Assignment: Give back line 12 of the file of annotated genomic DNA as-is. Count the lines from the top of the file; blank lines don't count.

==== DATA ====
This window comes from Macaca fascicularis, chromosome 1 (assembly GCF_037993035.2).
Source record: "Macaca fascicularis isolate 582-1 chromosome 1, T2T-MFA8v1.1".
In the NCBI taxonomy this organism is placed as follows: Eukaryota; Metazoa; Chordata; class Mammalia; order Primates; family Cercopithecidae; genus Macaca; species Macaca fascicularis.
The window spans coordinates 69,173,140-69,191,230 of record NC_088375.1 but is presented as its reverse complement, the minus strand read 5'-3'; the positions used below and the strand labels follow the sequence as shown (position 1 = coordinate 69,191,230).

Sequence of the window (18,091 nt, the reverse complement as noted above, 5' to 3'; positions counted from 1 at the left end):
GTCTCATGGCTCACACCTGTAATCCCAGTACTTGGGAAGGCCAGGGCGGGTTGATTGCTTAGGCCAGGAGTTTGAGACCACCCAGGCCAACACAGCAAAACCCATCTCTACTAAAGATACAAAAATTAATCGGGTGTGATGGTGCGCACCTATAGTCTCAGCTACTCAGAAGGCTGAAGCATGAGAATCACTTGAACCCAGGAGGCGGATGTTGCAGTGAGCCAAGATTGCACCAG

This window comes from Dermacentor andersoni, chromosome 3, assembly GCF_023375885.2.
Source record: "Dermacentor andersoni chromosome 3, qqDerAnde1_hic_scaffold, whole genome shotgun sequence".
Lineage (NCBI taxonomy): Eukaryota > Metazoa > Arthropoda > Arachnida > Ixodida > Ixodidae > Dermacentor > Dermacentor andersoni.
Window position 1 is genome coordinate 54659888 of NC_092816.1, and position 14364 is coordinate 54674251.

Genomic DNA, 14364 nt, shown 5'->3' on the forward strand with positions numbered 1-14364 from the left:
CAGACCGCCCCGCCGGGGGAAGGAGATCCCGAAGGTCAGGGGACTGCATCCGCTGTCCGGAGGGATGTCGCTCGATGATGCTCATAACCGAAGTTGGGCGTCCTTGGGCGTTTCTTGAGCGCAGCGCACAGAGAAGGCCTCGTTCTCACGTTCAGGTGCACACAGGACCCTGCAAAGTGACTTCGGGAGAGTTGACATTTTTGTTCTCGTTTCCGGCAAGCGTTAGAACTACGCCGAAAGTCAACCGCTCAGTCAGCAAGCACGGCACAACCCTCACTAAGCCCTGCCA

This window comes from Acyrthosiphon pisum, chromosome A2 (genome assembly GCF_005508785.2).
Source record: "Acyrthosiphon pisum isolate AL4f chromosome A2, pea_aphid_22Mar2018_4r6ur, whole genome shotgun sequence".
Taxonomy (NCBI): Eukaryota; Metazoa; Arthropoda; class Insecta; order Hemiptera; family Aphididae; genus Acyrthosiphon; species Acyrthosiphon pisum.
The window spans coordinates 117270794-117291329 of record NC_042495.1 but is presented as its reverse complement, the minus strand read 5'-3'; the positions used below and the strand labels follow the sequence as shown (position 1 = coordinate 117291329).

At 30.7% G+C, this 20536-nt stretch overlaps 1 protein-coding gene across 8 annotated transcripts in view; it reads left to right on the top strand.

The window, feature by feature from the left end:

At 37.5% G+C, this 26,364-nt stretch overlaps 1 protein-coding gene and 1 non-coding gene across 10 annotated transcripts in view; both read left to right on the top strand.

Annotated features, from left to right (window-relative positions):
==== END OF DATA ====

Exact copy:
CAGACCGCCCCGCCGGGGGAAGGAGATCCCGAAGGTCAGGGGACTGCATCCGCTGTCCGGAGGGATGTCGCTCGATGATGCTCATAACCGAAGTTGGGCGTCCTTGGGCGTTTCTTGAGCGCAGCGCACAGAGAAGGCCTCGTTCTCACGTTCAGGTGCACACAGGACCCTGCAAAGTGACTTCGGGAGAGTTGACATTTTTGTTCTCGTTTCCGGCAAGCGTTAGAACTACGCCGAAAGTCAACCGCTCAGTCAGCAAGCACGGCACAACCCTCACTAAGCCCTGCCA